Monday, 17 August 2015

Ottawa Hospital and Consultations: 60 Acres

Foreground: Tractors on display at the Central Experimental Farm. Background: The Civic Hospital
In July, Cameron Love, COO of the Ottawa Hospital, told the Carlington Community Association, the Civic Hospital Community Association, and City Councillors Riley Brockington and Jeff Lieper that the decision to severe 60 acres of the Central Experimental Farm from Agriculture and Agri-Food Canada for development is final. Consultation will only happen on the design of an as yet hypothetical, unfunded 2.5 million square foot mega-hospital campus.

Love is the main Hospital representative in the ongoing negotiations between AAFC, the National Capital Commission, and TOH. As late as last April, according to documents obtained through an access to information request, the Hospital has been working against any public consultation until after the ink dries on the severance agreement, set for this September. Any consultation that will have no impact on the decision is not actually consultation.

This raises important questions, not least: How can long-term planning documents and processes produced after years of study and public consultation, such as the CEF Management Plan and Advisory Council, be overturned and rendered toothless in secret? 

Mark Kristmanson, the CEO of the NCC, told Heritage Ottawa that "the NCC was asked essentially by the government act as the middle man" between AAFC, who has a long history of fighting encroachment, and the Ottawa Hospital, which has been coveting the Farm from across the street for years. 

The NCC received this direction, presumably from then-Minister John Baird or someone on his staff, sometime before the spring of 2014, the date of the earliest documents in my current ATIP release packages (though it is clear that the closed door talks were well underway at that point), and with the same spirit that has characterized its role in the Communism Monument fiasco, pushed ahead on laying the grounds works for a memorandum of understanding without, apparently, bothering look to either the public for its input, nor to the CEF Advisory Council and the management plan for guidance, nor to the Farm scientists who know well the value of the land and the ongoing, long-term research projects on Field 1.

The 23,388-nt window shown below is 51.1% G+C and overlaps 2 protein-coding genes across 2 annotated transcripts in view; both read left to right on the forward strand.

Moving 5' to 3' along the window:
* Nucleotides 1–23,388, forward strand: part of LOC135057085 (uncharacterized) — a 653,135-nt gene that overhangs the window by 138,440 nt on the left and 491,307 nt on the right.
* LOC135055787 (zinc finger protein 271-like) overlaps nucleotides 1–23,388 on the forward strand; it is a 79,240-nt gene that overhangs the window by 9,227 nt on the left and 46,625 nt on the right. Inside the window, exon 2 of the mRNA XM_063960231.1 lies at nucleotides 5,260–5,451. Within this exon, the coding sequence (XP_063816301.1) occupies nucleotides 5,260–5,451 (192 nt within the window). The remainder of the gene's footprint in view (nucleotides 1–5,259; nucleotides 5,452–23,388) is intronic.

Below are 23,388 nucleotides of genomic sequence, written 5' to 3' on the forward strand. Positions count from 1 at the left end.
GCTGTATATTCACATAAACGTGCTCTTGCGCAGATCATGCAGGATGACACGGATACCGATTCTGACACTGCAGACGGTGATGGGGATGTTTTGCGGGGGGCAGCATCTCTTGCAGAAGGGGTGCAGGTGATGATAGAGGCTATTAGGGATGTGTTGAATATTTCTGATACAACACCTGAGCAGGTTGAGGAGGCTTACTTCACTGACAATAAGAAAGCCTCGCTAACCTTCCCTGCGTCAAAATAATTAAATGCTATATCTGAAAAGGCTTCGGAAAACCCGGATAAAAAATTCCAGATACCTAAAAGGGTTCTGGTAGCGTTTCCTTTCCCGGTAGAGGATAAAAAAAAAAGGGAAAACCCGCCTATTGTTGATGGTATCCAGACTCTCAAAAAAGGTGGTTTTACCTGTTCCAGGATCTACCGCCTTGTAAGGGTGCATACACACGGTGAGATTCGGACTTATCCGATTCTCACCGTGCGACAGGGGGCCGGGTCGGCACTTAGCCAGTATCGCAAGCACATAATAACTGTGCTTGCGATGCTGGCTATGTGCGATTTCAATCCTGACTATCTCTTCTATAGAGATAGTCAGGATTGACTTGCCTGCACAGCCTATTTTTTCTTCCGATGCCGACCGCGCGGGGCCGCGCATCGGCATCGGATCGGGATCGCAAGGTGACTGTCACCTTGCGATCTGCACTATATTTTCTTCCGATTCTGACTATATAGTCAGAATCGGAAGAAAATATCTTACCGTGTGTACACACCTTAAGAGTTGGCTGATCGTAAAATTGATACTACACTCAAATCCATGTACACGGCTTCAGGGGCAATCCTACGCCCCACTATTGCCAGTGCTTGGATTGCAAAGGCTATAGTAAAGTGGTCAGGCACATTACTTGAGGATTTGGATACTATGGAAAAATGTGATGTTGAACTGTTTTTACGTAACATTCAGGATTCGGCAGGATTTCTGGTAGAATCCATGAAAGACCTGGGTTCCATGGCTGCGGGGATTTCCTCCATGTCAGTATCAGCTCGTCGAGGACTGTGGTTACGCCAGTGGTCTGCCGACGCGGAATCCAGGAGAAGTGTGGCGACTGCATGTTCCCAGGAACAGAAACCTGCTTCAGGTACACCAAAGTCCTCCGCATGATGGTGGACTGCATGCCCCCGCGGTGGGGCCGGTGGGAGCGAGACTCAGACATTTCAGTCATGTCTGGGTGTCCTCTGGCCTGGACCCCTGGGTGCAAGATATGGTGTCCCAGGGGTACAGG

As with the Communism Monument, long term plans for an important parcel of federal land in the capital were ignored. Where is the line in the sand that will cause the NCC and its board to say "Hey, wait a minute. Our mandate is to plan, so let's at least get planning right." That line is not at the Supreme Court, nor is it at the Farm. In both cases, we are long past due for a return to the respect, process, and democracy that characterise the existing, trampled, plans. 

It should be possible for our politicians or even the NCC board to slow this down, restart the process and do it properly. It's clear that's not what they intend to do. Indeed, despite the ongoing lack of consultation, transparency and process and despite that we're currently in the midst of an election campaign, AAFC, the NCC, and the Ottawa Hospital are working towards signing the next set of documents by the end of September.

Is this how we want our dwindling national scientific stations treated? Is this how we, as Canadians, want to treat our important national historic sites? These are important questions to bring into all candidate debates in the coming weeks and to the ballot box on October 19.